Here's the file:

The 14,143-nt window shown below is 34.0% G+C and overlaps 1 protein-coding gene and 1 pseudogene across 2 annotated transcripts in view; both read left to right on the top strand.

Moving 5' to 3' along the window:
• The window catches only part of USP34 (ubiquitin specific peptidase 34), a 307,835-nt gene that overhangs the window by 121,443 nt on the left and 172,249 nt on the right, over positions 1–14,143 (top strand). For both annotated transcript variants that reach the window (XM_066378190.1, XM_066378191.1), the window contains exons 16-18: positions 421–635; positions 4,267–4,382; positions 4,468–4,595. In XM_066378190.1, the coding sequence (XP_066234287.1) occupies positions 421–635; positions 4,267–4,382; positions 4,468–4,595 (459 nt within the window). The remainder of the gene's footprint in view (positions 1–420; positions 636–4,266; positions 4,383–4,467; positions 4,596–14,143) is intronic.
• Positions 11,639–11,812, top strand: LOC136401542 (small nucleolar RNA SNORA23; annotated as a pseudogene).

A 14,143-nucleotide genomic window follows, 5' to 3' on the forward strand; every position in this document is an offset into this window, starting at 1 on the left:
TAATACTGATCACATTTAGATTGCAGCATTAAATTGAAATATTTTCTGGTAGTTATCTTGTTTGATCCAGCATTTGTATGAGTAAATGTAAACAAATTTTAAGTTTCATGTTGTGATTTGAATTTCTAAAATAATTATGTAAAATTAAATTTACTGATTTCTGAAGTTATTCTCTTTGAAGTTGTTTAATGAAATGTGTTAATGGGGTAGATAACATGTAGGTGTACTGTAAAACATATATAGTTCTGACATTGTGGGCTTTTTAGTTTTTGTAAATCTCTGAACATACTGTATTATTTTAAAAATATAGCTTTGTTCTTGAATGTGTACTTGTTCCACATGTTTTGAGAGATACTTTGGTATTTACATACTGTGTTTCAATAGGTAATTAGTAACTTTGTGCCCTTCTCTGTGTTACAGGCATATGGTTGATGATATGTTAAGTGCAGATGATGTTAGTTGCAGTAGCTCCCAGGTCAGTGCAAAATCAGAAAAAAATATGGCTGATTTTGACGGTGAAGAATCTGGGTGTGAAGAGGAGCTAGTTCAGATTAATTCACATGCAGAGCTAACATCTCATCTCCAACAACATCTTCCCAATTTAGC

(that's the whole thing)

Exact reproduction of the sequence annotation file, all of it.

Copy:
The 14,143-nt window shown below is 34.0% G+C and overlaps 1 protein-coding gene and 1 pseudogene across 2 annotated transcripts in view; both read left to right on the top strand.

Moving 5' to 3' along the window:
• The window catches only part of USP34 (ubiquitin specific peptidase 34), a 307,835-nt gene that overhangs the window by 121,443 nt on the left and 172,249 nt on the right, over positions 1–14,143 (top strand). For both annotated transcript variants that reach the window (XM_066378190.1, XM_066378191.1), the window contains exons 16-18: positions 421–635; positions 4,267–4,382; positions 4,468–4,595. In XM_066378190.1, the coding sequence (XP_066234287.1) occupies positions 421–635; positions 4,267–4,382; positions 4,468–4,595 (459 nt within the window). The remainder of the gene's footprint in view (positions 1–420; positions 636–4,266; positions 4,383–4,467; positions 4,596–14,143) is intronic.
• Positions 11,639–11,812, top strand: LOC136401542 (small nucleolar RNA SNORA23; annotated as a pseudogene).

A 14,143-nucleotide genomic window follows, 5' to 3' on the forward strand; every position in this document is an offset into this window, starting at 1 on the left:
TAATACTGATCACATTTAGATTGCAGCATTAAATTGAAATATTTTCTGGTAGTTATCTTGTTTGATCCAGCATTTGTATGAGTAAATGTAAACAAATTTTAAGTTTCATGTTGTGATTTGAATTTCTAAAATAATTATGTAAAATTAAATTTACTGATTTCTGAAGTTATTCTCTTTGAAGTTGTTTAATGAAATGTGTTAATGGGGTAGATAACATGTAGGTGTACTGTAAAACATATATAGTTCTGACATTGTGGGCTTTTTAGTTTTTGTAAATCTCTGAACATACTGTATTATTTTAAAAATATAGCTTTGTTCTTGAATGTGTACTTGTTCCACATGTTTTGAGAGATACTTTGGTATTTACATACTGTGTTTCAATAGGTAATTAGTAACTTTGTGCCCTTCTCTGTGTTACAGGCATATGGTTGATGATATGTTAAGTGCAGATGATGTTAGTTGCAGTAGCTCCCAGGTCAGTGCAAAATCAGAAAAAAATATGGCTGATTTTGACGGTGAAGAATCTGGGTGTGAAGAGGAGCTAGTTCAGATTAATTCACATGCAGAGCTAACATCTCATCTCCAACAACATCTTCCCAATTTAGC